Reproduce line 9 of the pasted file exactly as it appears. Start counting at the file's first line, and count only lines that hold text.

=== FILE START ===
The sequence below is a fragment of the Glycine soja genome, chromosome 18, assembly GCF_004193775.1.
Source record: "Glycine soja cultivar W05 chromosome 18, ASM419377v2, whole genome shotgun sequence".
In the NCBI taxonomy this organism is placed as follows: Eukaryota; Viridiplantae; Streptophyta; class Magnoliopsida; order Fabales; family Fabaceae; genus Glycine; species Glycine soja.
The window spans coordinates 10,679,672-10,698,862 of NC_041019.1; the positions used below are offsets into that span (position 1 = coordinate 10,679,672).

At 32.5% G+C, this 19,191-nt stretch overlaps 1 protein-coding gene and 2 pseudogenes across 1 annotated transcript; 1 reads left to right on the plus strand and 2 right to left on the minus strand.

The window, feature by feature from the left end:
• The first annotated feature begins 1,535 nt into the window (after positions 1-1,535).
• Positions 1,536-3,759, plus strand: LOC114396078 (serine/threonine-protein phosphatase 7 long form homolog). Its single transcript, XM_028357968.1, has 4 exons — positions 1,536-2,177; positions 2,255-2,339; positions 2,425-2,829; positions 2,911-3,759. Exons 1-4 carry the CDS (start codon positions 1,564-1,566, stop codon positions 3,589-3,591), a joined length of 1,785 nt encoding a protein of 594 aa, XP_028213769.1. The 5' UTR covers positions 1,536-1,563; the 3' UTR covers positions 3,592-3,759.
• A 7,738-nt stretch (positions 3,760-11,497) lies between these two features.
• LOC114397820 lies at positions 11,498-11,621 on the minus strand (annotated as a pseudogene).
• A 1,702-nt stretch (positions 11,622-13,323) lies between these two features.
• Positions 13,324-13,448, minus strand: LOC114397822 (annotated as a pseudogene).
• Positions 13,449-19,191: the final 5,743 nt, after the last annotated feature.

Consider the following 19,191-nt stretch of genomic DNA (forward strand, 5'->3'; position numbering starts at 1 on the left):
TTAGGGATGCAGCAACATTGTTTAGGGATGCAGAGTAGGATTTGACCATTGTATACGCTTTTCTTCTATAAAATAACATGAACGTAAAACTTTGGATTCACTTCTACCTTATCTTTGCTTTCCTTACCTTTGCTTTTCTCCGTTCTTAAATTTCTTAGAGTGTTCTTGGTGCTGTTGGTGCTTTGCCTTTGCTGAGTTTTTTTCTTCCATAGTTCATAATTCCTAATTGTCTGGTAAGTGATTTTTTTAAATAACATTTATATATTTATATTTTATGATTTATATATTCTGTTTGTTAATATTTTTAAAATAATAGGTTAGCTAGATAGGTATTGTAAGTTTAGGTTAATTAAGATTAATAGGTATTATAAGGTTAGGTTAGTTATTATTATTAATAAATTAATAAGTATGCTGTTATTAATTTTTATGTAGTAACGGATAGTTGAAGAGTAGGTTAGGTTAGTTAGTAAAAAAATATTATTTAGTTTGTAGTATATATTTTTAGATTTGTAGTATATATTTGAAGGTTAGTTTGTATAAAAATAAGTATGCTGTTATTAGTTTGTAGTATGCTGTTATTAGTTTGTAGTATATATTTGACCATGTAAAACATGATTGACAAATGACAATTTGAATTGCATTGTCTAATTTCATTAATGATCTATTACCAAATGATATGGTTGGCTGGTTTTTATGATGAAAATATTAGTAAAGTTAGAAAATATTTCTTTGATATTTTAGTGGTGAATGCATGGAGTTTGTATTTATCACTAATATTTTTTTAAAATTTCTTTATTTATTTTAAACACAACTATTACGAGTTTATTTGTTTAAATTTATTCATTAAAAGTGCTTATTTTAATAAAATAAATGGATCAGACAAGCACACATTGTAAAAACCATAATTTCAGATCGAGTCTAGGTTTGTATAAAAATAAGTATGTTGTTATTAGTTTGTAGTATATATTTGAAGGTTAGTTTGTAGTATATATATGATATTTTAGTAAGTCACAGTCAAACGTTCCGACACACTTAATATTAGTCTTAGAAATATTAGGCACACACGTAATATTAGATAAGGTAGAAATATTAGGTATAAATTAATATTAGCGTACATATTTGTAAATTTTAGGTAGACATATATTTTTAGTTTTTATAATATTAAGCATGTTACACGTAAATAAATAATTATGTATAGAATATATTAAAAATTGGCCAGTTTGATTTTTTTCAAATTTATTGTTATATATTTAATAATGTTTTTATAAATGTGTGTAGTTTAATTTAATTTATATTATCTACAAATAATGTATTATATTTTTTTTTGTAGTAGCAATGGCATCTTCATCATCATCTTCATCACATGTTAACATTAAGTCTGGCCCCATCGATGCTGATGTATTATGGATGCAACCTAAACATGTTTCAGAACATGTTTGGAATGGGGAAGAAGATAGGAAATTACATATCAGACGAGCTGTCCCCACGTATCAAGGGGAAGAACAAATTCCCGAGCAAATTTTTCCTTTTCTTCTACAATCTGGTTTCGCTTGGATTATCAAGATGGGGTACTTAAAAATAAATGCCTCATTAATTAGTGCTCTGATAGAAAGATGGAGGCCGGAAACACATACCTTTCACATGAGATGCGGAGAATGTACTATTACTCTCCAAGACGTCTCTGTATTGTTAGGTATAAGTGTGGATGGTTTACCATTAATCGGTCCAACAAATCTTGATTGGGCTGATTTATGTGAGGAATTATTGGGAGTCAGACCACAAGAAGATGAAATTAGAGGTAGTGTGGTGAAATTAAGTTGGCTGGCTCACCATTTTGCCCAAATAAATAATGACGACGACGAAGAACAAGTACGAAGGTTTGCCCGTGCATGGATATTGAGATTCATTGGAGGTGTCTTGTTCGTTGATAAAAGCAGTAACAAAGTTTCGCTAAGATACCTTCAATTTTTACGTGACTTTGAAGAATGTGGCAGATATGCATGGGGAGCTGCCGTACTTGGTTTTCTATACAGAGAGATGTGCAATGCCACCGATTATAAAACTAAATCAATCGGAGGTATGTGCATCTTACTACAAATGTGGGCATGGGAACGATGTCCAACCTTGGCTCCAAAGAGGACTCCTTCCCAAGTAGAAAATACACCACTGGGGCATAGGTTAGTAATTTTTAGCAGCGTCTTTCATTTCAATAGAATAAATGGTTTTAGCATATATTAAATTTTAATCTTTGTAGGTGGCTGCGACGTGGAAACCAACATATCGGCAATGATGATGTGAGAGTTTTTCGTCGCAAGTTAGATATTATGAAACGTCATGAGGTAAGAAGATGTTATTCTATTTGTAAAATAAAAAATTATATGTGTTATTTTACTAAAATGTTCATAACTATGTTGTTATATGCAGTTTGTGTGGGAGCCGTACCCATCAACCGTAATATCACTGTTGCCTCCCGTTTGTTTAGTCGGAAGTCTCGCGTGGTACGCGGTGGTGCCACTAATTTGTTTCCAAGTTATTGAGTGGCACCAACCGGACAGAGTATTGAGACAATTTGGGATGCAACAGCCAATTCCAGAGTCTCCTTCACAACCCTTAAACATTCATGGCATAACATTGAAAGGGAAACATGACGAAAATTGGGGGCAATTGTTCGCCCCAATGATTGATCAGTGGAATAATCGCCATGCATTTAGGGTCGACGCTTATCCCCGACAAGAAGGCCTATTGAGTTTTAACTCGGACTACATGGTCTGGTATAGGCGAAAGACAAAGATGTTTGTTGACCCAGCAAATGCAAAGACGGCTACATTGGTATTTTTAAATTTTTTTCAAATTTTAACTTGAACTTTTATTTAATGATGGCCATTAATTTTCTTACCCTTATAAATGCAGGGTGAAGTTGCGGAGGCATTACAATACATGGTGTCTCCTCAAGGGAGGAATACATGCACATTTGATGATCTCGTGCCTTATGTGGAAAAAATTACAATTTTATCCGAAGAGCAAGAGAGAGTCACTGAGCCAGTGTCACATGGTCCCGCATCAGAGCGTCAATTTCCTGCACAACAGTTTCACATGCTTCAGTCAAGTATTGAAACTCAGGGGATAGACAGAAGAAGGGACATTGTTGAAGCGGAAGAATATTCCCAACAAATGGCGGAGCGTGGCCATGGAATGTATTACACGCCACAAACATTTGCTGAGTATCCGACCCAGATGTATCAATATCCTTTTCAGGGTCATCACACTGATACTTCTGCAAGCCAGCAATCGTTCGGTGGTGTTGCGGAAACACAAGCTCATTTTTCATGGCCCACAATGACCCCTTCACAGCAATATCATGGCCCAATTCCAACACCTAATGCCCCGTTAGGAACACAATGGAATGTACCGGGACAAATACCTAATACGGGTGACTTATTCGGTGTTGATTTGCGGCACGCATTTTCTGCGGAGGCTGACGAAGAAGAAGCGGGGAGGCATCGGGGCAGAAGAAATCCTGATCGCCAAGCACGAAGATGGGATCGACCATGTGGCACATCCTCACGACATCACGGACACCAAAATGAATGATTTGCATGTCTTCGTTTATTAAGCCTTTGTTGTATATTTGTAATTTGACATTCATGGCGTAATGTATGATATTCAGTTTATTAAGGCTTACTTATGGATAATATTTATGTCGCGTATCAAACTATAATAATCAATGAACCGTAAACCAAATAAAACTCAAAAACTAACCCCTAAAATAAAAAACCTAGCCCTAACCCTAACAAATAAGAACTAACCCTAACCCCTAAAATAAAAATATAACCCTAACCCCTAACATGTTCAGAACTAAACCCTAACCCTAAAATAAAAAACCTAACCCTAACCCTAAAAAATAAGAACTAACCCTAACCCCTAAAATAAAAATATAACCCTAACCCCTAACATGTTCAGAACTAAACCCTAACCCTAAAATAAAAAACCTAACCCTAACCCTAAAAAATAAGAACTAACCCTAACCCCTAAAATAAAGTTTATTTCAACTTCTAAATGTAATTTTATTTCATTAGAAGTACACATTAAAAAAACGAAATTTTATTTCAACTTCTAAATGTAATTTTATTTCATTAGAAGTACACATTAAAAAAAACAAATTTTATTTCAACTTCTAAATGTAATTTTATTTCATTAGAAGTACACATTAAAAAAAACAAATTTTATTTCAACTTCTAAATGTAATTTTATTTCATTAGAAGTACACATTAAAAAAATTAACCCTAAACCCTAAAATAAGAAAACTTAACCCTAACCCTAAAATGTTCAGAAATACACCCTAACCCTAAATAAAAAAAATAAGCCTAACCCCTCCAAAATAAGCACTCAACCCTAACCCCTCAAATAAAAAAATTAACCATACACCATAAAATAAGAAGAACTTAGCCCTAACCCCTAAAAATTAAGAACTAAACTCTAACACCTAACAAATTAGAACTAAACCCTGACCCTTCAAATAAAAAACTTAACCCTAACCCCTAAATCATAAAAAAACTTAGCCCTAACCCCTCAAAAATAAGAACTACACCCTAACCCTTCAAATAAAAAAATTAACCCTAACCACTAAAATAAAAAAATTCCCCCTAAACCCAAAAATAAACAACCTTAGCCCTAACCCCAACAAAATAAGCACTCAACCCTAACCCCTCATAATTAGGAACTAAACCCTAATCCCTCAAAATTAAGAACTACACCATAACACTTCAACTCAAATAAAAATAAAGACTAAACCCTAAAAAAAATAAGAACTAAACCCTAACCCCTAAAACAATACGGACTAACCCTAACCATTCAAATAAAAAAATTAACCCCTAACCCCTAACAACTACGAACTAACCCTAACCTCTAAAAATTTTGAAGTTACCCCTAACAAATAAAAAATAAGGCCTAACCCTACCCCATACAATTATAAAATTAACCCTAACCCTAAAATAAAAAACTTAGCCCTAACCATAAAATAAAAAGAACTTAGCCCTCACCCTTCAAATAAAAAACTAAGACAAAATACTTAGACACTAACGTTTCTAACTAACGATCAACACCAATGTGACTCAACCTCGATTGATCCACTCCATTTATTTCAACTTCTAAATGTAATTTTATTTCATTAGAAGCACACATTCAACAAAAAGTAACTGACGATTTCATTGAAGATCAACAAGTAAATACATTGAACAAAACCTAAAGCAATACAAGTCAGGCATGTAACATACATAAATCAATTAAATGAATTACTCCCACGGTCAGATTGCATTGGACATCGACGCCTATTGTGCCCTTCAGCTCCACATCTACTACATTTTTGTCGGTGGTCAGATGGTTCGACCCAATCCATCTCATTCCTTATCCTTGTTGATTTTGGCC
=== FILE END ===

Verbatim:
• A 7,738-nt stretch (positions 3,760-11,497) lies between these two features.